Similarly, she sometimes use multiple printmaking techniques in a single print, for instance combining etching and relief print, to further emphasize the variety of human story-telling.
We might be able explain events with facts, but we still feel compelled to tell stories. The human experience is always dense and multi-layered. Melissa tries to capture that complexity in her work.
Melissa West- Printmaking, will also be a featured First Friday exhibit on February 2, and the exhibit will continue through February 26.
For more information, contact Melissa West.
“Stonewalled in Jerusalem,” mixed media interactive installation by Sara Friedlander
It is very timely to continue to display Stonewalled in Jerusalem, with so much focus on Jerusalem, Israel planning to take over more Palestinian territory and Trump’s daily threats…
Excerpt from Sara’s statement about the piece: Though we were in Israel for 10 days in 2011, it was the three days spent inside the Old City of Jerusalem that inspired this piece. I’d heard Jerusalem repeatedly described as holy, spiritual and sacred, yet for me, raw unresolved conflict was evident on every surface and in every face. As I walked the back alleys, the tunnels and stairways, the seemingly endless stonewalls each held centuries of conflict and religious fervor. When I touched the Wailing Wall for the first time, unexpectedly, wave upon wave of emotion flooded me. The grief, the ghosts, the memories and the deep scars held within the walls of the Old City were truly palpable…..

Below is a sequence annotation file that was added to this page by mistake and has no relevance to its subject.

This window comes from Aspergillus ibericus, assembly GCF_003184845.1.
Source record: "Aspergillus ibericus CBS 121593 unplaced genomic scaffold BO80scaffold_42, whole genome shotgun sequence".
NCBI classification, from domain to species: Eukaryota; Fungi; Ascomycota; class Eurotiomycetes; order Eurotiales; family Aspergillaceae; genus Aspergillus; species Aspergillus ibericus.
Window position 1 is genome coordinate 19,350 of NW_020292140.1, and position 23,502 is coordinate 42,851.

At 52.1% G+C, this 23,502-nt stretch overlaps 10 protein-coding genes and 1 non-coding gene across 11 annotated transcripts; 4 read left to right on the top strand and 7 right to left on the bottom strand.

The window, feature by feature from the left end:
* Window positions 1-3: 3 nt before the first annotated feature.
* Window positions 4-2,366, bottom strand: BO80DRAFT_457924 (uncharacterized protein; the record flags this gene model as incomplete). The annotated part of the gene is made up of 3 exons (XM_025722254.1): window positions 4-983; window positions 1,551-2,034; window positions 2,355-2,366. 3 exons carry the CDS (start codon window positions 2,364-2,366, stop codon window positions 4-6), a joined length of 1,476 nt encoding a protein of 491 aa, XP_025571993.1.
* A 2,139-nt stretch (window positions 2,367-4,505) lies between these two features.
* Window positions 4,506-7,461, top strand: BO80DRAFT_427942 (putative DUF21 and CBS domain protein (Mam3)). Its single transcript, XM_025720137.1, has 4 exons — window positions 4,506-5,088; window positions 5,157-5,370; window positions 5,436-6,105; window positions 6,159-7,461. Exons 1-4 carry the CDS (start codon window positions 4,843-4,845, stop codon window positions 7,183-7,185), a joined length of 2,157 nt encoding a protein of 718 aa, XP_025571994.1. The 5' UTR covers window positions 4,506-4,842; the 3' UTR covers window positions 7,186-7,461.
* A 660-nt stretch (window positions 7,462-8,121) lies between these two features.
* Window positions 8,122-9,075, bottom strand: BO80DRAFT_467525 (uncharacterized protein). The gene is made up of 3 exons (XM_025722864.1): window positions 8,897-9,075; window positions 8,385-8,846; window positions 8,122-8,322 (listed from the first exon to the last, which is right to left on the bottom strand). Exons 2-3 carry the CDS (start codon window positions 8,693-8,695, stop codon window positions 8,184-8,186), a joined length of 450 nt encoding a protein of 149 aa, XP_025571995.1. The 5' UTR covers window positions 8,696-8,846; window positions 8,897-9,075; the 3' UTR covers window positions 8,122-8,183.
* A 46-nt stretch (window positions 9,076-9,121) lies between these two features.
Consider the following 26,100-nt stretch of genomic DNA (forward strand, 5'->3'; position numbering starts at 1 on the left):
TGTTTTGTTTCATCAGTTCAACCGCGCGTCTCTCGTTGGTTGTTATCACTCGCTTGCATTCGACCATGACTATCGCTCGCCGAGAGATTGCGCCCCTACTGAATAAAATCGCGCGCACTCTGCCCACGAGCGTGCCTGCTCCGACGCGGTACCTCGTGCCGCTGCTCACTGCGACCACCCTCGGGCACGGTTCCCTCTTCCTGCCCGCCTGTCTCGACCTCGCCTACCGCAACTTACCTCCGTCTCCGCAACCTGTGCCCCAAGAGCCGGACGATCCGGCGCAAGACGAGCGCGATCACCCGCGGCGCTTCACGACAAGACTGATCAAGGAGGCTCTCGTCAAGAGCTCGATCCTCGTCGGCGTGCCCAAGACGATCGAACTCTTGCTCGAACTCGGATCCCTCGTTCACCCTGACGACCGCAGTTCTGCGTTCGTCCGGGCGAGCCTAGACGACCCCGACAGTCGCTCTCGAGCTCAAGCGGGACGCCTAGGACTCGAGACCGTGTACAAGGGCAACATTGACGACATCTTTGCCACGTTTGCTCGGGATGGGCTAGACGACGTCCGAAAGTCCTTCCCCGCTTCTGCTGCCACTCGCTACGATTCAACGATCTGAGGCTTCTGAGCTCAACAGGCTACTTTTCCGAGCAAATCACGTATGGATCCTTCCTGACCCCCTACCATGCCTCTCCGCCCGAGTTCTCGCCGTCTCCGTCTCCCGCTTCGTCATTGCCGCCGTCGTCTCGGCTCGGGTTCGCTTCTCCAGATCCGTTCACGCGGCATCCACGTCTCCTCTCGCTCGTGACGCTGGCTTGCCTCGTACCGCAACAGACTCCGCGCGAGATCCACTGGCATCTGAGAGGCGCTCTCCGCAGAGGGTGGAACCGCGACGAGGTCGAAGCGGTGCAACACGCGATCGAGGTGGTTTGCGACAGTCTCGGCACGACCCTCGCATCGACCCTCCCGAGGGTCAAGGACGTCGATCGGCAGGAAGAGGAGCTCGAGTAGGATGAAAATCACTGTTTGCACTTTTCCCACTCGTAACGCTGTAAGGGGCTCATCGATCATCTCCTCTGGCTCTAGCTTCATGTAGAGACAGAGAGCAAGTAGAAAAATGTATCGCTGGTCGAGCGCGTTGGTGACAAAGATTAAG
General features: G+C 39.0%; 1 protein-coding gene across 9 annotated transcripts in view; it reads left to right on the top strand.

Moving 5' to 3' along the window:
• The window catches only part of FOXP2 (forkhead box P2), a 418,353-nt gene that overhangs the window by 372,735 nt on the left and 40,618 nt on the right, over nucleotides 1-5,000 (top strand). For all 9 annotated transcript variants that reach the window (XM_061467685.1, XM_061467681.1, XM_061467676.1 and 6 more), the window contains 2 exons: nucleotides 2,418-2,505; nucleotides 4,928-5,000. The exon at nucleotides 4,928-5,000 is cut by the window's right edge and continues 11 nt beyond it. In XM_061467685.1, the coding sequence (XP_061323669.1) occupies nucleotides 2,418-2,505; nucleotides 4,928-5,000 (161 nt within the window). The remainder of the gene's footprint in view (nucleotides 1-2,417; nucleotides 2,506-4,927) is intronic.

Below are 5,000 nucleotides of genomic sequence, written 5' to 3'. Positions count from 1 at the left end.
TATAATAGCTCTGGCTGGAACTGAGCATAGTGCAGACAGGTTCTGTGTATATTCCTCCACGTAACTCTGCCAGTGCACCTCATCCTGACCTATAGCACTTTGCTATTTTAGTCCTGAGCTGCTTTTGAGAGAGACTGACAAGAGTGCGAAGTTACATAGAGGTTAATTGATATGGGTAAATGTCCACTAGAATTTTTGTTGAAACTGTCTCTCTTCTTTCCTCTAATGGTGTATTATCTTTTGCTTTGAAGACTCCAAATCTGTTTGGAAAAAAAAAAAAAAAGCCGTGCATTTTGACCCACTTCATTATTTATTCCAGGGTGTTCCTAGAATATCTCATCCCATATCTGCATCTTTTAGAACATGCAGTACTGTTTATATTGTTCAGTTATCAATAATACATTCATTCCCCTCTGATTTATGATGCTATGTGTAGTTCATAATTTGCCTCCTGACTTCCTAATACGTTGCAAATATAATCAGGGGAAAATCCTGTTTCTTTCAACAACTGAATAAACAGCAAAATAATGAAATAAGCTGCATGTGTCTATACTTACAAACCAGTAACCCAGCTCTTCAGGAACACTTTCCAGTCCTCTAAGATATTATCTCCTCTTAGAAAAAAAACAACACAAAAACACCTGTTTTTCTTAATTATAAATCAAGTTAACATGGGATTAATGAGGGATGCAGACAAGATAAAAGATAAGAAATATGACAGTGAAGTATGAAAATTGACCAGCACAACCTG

Months of reflection, research and the editing of endless original and archival photographs led to the concept of creating a wall embedded with the present day cohabitants of the Old City – orthodox Jews, Christians, Muslims, Bedouin women, secular Jews, Arab Israelis, and unidentifiable children (who could be from any of these tribes), all crossing paths with one another, while co-mingling with the ghosts that continue to haunt and separate them…..
In the Jewish Quarter at the Wailing Wall (named because tears actually stream down the surface of the wall via aquifers at the far north-west corner), visitors routinely leave a prayer in the crevices between stones. Usually these are intended to remember their departed or to express personal aspirations for the future. I’m asking the viewers of this wall to offer ideas, reactions, prayers, if you’d like, for traversing this seemingly hopeless situation, ways to open dialogue and help leaders and citizens contemplate and perhaps approach this impasse from outside the box. There is a large and active peace movement in Israel, who question and express opposition to their government’s policies with less apprehension than American Jewry, who fear being labeled anti-Semitic if they are critical of Israeli policy.
Desmond Tutu created the Truth and Reconciliation Commission, similar trials have occurred in Rwanda, and Ireland lives in peace today. If it takes a village to raise a child, what will it take to move this situation forward and how can we each participate?
Sara Friedlander will also be a featured First Friday exhibit on February 2, and the exhibit will continue through February 26.